AUSTIN, Tex., Nov. 17 — International Data Corporation (IDC) today announced the ninth round of recipients of the HPC Innovation Excellence Award at the SC15 supercomputer industry conference in Austin, Texas. This year’s winners come from around the globe: US-based Argonne National Laboratory, the Korean Institute of Science and Technology, and a recent start-up, Sardina Systems from Estonia. The first IDC Innovation awards were given out at ISC 2011 and since then IDC has presented over 60 Innovation Awards at two leading high performance computing (HPC) conferences – ISC and SC – to a wide range of academic, commercial, and government sites from around the world.
The HPC Innovation Excellence Award recognizes noteworthy achievements by users of high performance computing technologies. The program’s main goals are to showcase return on investment (ROI) and scientific success stories involving HPC; to help other users better understand the benefits of adopting HPC and justify HPC investments, especially for small and medium-size enterprises (SMEs); to demonstrate the value of HPC to funding bodies and politicians; and to expand public support for increased HPC investments.
“IDC research has shown that HPC can accelerate innovation cycles greatly and in many cases can generate ROI. The award program aims to collect a large set of success stories across many research disciplines, industries, and application areas,” said Bob Sorensen Research Vice President, High Performance Computing at IDC. “The winners achieved clear success in applying HPC to greatly improve business ROI, scientific advancement, and/or engineering successes. Many of the achievements also directly benefit society.”
The new award winners and project leaders announced at SC15 are as follows (contact IDC for additional details about the projects):
- Argonne National Laboratory (US). Researchers in the Computing, Environment and Life Sciences Directorate (CELS) at Argonne National Laboratory developed ACCOLADES, a scalable workflow management tool that enables automotive design engineers to exploit task parallelism using large-scale computing (e.g., GPGPUs, multicore architectures, or the cloud). By effectively harnessing such large-scale computing capabilities, engine design engineers can concurrently simulate the drive cycle of thousands of vehicles in the wall-time it normally takes to complete a single dyno test. According to experts from a leading automotive manufacturer, ACCOLADES in conjunction with dyno tests can greatly accelerate the test procedure yielding an overall saving of $500,000 to $1 million during the R&D phase of an engine design/development. Leads: Shashi Aithal and Stefan Wild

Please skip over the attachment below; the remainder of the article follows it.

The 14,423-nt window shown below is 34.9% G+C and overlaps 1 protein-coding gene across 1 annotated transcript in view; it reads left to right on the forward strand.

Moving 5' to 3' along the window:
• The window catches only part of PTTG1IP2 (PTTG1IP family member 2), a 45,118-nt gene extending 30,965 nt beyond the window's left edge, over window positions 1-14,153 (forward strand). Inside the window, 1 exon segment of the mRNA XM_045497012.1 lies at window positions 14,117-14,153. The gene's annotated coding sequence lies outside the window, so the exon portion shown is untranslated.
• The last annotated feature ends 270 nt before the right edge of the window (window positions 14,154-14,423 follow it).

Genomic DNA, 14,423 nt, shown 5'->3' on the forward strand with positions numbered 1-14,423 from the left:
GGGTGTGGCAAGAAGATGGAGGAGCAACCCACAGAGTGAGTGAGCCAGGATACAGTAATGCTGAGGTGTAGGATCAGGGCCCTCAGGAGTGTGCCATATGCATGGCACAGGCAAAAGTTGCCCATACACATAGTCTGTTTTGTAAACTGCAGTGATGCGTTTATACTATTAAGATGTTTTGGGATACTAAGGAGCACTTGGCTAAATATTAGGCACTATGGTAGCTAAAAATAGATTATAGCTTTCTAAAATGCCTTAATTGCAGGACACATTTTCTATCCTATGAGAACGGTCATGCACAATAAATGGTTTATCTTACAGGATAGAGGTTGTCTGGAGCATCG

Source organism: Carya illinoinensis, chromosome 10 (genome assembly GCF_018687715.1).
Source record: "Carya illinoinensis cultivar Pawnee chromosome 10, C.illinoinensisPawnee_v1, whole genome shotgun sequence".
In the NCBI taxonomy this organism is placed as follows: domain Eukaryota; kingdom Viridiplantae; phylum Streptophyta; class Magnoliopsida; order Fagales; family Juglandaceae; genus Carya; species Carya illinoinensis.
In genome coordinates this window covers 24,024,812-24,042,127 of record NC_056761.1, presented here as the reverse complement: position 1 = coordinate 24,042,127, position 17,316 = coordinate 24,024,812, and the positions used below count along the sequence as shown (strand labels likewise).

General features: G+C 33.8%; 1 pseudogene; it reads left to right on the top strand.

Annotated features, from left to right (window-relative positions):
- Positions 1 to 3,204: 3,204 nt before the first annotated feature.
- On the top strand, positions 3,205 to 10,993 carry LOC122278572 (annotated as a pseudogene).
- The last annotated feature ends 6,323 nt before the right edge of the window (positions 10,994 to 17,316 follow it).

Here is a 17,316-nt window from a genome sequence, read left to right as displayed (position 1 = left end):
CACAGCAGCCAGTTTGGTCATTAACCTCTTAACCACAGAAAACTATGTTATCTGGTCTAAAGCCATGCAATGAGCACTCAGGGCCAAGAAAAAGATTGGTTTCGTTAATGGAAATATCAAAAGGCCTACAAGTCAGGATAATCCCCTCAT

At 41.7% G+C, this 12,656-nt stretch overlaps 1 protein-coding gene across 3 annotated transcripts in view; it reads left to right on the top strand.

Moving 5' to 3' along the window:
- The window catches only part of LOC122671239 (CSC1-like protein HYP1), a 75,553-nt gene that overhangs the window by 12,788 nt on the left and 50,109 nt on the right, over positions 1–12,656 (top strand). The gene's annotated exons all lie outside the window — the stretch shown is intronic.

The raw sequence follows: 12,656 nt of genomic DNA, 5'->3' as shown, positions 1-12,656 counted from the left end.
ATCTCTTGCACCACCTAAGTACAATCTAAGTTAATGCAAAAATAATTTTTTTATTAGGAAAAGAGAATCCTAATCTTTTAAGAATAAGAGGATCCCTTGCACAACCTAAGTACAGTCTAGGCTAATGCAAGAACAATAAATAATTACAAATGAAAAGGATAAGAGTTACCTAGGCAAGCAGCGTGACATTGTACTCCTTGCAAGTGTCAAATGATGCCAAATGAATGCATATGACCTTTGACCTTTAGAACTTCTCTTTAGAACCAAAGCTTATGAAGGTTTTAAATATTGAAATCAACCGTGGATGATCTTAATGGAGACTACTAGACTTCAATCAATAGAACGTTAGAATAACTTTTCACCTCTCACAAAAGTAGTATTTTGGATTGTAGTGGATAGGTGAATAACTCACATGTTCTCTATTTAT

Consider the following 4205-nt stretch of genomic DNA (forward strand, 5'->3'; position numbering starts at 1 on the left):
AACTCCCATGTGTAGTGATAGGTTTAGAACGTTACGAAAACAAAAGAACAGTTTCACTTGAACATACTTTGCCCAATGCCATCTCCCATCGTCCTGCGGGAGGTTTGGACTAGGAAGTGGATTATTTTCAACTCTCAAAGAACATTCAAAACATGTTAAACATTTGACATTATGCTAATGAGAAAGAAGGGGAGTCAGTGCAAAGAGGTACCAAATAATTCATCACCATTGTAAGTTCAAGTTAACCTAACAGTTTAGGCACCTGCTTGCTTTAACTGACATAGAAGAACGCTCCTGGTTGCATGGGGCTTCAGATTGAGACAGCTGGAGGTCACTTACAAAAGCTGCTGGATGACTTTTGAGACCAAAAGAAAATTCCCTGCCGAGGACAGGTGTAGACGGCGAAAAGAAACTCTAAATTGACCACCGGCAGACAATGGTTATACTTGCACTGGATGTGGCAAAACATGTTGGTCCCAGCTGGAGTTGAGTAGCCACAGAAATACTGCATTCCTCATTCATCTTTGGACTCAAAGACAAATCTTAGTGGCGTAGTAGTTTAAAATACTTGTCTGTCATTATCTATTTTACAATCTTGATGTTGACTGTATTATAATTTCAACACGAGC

- Korea Institute of Science and Technology Information (Republic of Korea) The Department of Supercomputing Modeling and Simulation at the Korea Institute of Science and Technology Information (KISTI) runs a modeling and simulation program that offers Korean SMEs the opportunity to develop high-quality products using the supercomputers at KISTI. Through open calls, the project selects about 40 engineering projects of SMEs every year and provides technical assistance, access to the supercomputers, and the appropriate modeling and simulation software technology such as CFD, FEA etc. From 2004 to date, the project has assisted about 420 SMEs. The project recently assisted the development of a slow juicer made by NUC Corp by improving the juice extraction rate from 75% to 82.5% through numerical shape optimization of a screw by using the “Tachyon II” supercomputer and fluid/structural analysis. This helped sales dramatically increase from about $1.9 million in 2010 to $96 million 2014, and the company has hired 150 new employees through building the additional manufacturing lines. Lead: Jaesung Kim and Sang Min Lee
- Sardina Systems (Tallinn, Estonia): This new company developed a technology that automates HPC operations in large-scale cloud data centers, such as collecting utilization metrics, driving scalable aggregation and consolidation of data, and optimizing resource demand to resource availability. The product, FishDirector, incorporates high performance parallel data aggregation and consolidation, coupled with high performance solvers that continuously solve for optimal layout of virtual machines (VMs) across an entire compute facility, taking into account costs such as VM movement/migration costs and constraints around placement of certain VMs, to drive higher overall server utilization and lower energy consumption The firm states that it has demonstrated raising utilization from 20 percent to over 60 percent at one government facility by optimizing the performance of over 150,000 VMs. Lead: Kenneth Tan
The next round of HPC Innovation Excellence Award winners will be announced at ISC16 in June 2016.
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